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Spin-off: Teaching the auto-swap?

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  • Spin-off: Teaching the auto-swap?

    Another thread asking whether a small jr hunter should have an auto-swap installed impressed me deeply. These new-fangled gadgets weren't an option I had even heard of while I was a junior. Now that I'm old and own a broke horse with a standard transmission, I want one of these auto-swaps! I think he'd like it, too.

    How do you teach the auto-swap?

    Is is just a question of asking for the change with less and less aid until the horse "gets it" that a change always comes with a change of direction and not a request from his rider?

    Thanks!
    The armchair saddler
    Politically Pro-Cat

  • #2
    Pole

    I've taught it with a big "ASK" over a pole in the corner... well, basically a pole anywhere that you want them to learn to change. Big praise when they get it.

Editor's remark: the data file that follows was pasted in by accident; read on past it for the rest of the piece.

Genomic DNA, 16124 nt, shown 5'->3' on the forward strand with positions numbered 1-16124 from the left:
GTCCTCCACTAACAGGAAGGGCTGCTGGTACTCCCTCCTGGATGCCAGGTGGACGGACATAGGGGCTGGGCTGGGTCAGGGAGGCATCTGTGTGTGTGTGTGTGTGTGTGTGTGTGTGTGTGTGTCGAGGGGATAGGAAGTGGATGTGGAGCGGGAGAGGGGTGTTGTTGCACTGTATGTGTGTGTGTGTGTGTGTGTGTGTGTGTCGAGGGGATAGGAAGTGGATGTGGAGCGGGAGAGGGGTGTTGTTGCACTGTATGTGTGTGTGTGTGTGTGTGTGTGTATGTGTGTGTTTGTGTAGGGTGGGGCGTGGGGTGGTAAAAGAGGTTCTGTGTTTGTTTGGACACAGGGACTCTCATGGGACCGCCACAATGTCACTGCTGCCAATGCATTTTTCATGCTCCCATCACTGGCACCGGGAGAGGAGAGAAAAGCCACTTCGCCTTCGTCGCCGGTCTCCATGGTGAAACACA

Rural Property Specialist
    Keller Williams Realtors

    TexasEquestrianProperties.com
    Email Me for Horse Property!

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    • #3
      As I mentioned in the other thread, I'm not sure you can 'train in' an auto-swap. Generally, if you have a halfway intelligent horse that is nicely balanced naturally, and finds changing his leads to be no big athletic endeavor, he's going to start landing, anticipating the change before the corner, and setting himself up for it. Very few auto-swaps are truly automatic, I see mostly horses that anticipate the change and wait for any cue to do it, which can be simply the rider turning their head to look around the corner. On my horse all I had to do was lighten my inside hip and voila, change. I certainly called him automatic. Horses that demand a lot of set up to do their change easily or properly are probably not ever go to be auto-swappers, but could be worked with to the point that they have an "easy" change.

      Pretty sure I've spent more time training on an auto-changer to NOT change leads.